The COVID-19 pandemic has brought new challenges in terms of physical and mental health and team-building. But it’s also provided some promising new opportunities and tools for success. Here, in part one of a conversation with Eden Health’s Nyala Khan, Head of Talent, and Megan Means, Manager of Talent, they explain how Eden managed to succeed during the pandemic through skillful people management and cultivation of culture, and outline tips for other People Teams working to maintain their company culture virtually.
Stay tuned for part two of this conversation, where Nyala and Megan will discuss how to navigate employee questions about physical wellbeing during COVID-19.
Create a culture council.
Your company culture that evolved naturally before COVID needs to be cultivated and conserved even now. At Eden, we actually created a formal Culture Council with members from across all our divisions, not just HR. It’s voluntary, they meet as often as they need to meet, and they really do drive events. It’s not just the HR team driving the morale — it really feels like it’s a company-wide initiative. And people respond to that.
Meet often as a company.
To stay unified when much of the team is working from home, hold frequent company-wide meetings — even consider doing this daily. When COVID started, we began having a daily meeting as a company. We highlight different teams, work outputs, wins, and losses. Everyone at the company gets in the same mental zone, and we record these meetings for the people that can’t be there so they can watch it after. It helps people get to know each other, trust one another, and feel like a team.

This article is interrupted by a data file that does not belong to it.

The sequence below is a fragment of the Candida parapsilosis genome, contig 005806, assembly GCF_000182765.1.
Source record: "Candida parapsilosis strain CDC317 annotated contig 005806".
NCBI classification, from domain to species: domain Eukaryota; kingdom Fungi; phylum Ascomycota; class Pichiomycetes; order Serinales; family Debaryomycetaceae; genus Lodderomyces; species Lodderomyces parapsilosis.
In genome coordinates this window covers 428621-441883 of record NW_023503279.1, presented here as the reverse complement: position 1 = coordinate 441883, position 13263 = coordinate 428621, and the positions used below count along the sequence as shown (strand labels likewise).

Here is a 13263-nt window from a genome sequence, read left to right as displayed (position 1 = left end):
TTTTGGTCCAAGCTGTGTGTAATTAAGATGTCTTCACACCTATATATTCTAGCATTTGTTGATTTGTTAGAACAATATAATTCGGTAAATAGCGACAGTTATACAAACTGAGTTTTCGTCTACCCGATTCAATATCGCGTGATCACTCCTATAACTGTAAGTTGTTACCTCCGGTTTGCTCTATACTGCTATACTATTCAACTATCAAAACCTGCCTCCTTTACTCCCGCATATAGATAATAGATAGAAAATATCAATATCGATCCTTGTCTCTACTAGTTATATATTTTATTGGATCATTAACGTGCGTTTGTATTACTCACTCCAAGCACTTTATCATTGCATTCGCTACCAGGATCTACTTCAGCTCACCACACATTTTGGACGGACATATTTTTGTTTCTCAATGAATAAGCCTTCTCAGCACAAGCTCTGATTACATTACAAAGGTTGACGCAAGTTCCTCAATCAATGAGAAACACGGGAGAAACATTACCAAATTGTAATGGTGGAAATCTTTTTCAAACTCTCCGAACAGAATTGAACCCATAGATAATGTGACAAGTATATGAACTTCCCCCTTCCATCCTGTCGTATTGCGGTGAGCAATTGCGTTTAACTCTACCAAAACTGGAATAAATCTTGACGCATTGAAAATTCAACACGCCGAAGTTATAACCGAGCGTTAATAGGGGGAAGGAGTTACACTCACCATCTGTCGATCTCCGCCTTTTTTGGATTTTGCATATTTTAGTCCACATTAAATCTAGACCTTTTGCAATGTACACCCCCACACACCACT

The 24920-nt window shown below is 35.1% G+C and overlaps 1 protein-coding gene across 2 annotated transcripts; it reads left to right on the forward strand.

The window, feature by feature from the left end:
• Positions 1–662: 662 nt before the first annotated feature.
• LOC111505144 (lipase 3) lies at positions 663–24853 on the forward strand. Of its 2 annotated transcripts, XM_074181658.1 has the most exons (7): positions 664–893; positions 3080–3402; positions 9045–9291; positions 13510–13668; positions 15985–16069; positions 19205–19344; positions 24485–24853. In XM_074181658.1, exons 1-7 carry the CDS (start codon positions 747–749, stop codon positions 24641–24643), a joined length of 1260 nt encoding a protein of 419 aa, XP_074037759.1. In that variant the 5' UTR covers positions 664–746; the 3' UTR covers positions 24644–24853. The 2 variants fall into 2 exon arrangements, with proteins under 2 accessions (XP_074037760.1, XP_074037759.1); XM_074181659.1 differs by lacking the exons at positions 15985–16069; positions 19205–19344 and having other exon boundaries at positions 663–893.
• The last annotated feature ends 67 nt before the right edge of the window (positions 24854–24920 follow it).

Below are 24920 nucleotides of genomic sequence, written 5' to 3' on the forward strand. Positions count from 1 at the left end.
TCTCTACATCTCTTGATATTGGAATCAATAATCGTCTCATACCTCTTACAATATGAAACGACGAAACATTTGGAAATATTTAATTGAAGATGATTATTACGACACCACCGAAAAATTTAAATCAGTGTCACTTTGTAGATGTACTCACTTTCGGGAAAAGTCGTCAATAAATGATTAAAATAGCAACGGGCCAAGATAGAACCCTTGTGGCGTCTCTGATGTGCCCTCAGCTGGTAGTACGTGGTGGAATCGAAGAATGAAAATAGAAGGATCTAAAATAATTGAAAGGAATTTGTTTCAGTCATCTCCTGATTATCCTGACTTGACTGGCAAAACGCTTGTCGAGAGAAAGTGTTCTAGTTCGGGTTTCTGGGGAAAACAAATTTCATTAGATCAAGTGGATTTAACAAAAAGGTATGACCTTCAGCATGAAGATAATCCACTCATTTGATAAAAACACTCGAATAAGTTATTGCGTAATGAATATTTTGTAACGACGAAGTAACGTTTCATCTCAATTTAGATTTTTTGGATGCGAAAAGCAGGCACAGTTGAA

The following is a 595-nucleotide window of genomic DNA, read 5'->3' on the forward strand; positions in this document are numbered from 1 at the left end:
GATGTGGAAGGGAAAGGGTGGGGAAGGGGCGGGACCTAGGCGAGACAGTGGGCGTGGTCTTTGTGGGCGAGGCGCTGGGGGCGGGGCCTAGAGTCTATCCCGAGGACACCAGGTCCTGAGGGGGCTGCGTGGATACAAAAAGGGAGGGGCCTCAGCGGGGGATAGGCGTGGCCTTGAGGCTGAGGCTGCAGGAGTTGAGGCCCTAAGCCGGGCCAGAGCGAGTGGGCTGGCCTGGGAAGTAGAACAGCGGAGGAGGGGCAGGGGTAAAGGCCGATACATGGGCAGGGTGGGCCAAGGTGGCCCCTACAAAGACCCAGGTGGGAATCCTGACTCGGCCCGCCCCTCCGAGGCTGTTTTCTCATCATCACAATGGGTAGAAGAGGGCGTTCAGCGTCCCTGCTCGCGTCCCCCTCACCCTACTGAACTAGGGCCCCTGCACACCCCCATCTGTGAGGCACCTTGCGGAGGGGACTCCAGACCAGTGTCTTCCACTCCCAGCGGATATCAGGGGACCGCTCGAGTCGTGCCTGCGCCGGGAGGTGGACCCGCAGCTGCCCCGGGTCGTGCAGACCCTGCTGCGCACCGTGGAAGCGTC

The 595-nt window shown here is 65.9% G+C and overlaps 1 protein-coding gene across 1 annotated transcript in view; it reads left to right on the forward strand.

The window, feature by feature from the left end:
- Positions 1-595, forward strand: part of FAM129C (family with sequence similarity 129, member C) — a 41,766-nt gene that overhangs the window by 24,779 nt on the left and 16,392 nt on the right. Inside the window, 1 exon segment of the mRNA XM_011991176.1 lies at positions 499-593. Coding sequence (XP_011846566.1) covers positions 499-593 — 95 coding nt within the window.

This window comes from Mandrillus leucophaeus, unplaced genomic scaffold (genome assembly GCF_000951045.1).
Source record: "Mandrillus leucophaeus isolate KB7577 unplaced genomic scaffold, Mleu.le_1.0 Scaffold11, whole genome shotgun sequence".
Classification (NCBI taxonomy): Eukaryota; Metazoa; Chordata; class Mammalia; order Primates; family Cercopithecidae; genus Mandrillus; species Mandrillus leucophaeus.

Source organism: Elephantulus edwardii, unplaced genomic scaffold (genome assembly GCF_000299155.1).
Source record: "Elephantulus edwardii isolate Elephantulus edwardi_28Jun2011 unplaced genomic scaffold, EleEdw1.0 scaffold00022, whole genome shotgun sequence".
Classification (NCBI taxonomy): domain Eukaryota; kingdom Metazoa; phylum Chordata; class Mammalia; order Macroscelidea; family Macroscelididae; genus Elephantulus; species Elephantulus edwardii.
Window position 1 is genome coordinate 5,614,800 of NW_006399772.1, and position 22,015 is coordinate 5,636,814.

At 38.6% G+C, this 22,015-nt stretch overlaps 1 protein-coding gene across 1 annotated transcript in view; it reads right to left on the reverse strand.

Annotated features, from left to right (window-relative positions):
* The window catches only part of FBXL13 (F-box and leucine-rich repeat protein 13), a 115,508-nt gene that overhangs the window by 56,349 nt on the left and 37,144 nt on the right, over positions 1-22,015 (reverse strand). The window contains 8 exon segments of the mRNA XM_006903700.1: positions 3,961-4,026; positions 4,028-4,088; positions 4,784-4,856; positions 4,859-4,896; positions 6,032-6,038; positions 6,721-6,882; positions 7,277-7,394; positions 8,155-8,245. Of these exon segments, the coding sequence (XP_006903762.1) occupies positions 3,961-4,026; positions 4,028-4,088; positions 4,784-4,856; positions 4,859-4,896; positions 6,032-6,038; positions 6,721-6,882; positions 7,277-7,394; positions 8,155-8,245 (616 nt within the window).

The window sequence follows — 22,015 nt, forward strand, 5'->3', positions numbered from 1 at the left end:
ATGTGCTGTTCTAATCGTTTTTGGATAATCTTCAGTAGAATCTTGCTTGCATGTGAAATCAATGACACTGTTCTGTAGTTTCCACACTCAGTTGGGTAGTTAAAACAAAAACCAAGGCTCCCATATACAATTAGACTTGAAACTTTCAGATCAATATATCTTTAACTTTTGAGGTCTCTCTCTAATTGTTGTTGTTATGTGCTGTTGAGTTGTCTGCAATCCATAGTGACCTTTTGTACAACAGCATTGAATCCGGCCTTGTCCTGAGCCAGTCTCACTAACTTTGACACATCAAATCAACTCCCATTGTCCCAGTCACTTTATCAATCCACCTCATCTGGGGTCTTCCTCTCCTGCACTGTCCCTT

Celebrate every win.
When you’re focused on just staying open and moving forward, it’s easy to overlook the great work everyone is doing. Take a moment whenever something good happens and celebrate as a team. In our team communication network (we use GChat, but this works with Slack as well) we have a channel devoted to whenever we get a new customer on board — It’s a great way to give a quick shoutout to someone that celebrated a success on the sales team. We also have a “Top Hits” channel where the product team will post a positive customer review or highlight a staff member, and then our wider team will give additional kudos. It’s a really easy way to raise morale and give people recognition for even the smaller wins they achieve day-to-day.
Let people speak their minds.